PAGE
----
ArcGIS Pro

Deep Learning with ArcGIS Pro Part 3: QA/QC Extracted Features

In parts one and two of this blog series, you learned how to prepare your environment for deep learning and best practices for using Esri’s pre-trained deep learning models. Now that you have run a model, you are ready to clean up your extracted features by removing objects misidentified as buildings and regularizing your final building polygons.

Two notes before we get into the tools:

  1. In this blog post we will focus on the output features from the Building Footprint Extraction model, but this workflow can also be adapted for other feature extraction model outputs.
  2. We will be going over some of the most useful tools that are available to refine your detected buildings output, but note that there are multiple workflows for editing features so this is not an exhaustive list.

Combine Multiple Outputs

In some workflows, you will run the Detect Objects Using Deep Learning geoprocessing tool more than once and need to combine multiple output layers to get your final building polygons. This can be accomplished with the Merge and Dissolve tools as detailed below. If you only have one output from the Detect Objects tool, you can skip these steps and proceed to clipping with parcel data.

Some buildings were likely identified in both your output results. In order to avoid duplicate features, we will dissolve the boundaries between overlapping building polygons to form one polygon for the building.

Split up Multipart Features

After completing the steps above for merging and dissolving together multiple building layers, you may notice that in some cases multiple polygons are being grouped together as one building. To ensure that we get each detected building as a single polygon feature, we will run the Multipart to Singlepart tool.

Clip to Parcel Data

If you have land parcel polygon data, you can use it to refine your results by removing any “buildings” that we’re identifies by the model but fall outside of the known parcel boundaries. Assuming the parcel data is up to date, buildings outside these bounds are likely false identificcations. If you do not have parcel data, you can skip this step.

Remove Misidentified Objects

As described earlier in this process, the deep learning algorithm is never going to output a perfect result. Therefore some smaller features such as cars or piles of construction materials can be identified as buildings. We can remove these non-building polygons based on their area, as their footprints will be often be significantly smaller than a building footprint. In this case we are deleting features smaller than 50 square meters, but this value should be adapted based on the typical size of the object you are looking to detect.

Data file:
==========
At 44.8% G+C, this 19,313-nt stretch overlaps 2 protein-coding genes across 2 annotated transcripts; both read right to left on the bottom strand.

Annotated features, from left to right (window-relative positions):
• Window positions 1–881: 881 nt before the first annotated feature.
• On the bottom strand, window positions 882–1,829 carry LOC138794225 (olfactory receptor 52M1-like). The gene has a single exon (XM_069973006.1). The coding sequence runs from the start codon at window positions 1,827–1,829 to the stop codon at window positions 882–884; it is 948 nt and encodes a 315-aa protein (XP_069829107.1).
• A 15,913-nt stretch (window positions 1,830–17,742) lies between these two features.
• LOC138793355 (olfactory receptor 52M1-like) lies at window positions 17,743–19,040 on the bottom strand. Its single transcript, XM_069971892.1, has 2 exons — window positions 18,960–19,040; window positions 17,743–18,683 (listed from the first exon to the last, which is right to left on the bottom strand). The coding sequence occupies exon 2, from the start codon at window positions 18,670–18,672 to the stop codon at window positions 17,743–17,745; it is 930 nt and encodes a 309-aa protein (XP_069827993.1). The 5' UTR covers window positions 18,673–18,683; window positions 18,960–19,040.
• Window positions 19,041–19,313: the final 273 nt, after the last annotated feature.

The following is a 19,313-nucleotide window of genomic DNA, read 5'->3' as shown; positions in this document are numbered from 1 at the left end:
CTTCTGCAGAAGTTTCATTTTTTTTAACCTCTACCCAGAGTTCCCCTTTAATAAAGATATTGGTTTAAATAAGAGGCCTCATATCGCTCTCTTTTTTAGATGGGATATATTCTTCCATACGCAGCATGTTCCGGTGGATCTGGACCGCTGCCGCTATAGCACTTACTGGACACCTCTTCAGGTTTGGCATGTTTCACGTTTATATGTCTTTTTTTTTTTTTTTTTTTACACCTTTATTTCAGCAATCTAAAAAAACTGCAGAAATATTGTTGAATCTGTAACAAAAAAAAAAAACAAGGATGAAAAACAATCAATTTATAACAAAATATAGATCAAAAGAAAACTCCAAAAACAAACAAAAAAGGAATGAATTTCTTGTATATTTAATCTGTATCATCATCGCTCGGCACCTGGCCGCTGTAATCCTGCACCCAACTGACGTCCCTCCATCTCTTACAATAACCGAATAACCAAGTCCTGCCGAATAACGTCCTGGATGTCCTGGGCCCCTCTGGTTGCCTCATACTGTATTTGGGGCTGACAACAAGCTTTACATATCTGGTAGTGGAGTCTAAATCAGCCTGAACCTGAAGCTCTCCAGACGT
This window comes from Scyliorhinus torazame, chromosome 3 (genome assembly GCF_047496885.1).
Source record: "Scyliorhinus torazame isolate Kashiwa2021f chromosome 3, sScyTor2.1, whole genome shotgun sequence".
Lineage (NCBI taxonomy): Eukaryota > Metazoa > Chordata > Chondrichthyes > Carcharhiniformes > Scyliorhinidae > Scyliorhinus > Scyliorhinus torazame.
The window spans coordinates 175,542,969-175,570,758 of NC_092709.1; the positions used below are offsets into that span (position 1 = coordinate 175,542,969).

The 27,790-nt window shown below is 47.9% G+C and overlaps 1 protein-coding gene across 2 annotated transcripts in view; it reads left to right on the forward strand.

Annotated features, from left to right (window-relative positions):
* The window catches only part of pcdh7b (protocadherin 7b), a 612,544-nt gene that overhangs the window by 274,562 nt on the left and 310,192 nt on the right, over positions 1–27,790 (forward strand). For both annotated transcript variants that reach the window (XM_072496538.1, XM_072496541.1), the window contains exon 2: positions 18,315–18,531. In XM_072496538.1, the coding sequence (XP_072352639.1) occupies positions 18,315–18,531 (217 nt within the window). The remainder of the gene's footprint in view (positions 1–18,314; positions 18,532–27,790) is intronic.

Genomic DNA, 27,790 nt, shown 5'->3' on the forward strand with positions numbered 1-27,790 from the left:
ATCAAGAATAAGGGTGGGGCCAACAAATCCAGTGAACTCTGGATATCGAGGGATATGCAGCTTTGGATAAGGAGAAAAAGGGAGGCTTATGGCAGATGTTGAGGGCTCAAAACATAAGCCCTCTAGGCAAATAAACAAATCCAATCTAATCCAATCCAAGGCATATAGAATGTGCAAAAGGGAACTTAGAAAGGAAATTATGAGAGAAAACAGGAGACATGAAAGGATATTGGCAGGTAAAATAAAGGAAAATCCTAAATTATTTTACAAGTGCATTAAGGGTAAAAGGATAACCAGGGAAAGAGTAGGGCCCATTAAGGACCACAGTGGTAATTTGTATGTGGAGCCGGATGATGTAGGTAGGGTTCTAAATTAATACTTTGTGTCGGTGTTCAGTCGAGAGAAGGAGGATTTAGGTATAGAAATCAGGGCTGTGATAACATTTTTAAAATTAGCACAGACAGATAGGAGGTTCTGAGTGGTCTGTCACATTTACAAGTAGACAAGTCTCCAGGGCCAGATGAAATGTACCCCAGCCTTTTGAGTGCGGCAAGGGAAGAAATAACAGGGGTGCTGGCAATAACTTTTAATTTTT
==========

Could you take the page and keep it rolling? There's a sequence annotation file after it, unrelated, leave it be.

Irregularized Buildings Footprints
Irregularized Buildings Footprints

Regularize Buildings Footprints

As you can see in the image above, the shapes of our current building footprints are irregular, lacking the straight sides and right angles typical of buildings. ArcGIS Pro has a geoprocessing tool specifically designed to clean up these outputs and give you more realistic building footprint polygons:

For an additional challenge, you can calculate the typical ratio of length to width of a building in your image, and use this metric to further identify polygons that are not likely to be buildings.

Automate the QA/QC process

For those who enjoy working with Python, the following is a code snippet that will do the above job for you:

About the authors

Rami is a Solution Engineer on the National Government team supporting nonprofit global organizations and land administration teams out of the Rotterdam office. He has over 5 years of GIS experience and has been working with Esri since 2016 previously as a Platform Configuration Engineer with Professional Services out of the Dubai office. He has a degree in Landscape Architecture from the American University of Beirut.

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Kate is a Solution Engineer on Esri's National Government team. Based in Washington DC, she has a background in remote sensing and environmental science. Kate currently supports non-US National Statistics Offices, helping them modernize their census and statistics operations using GIS.

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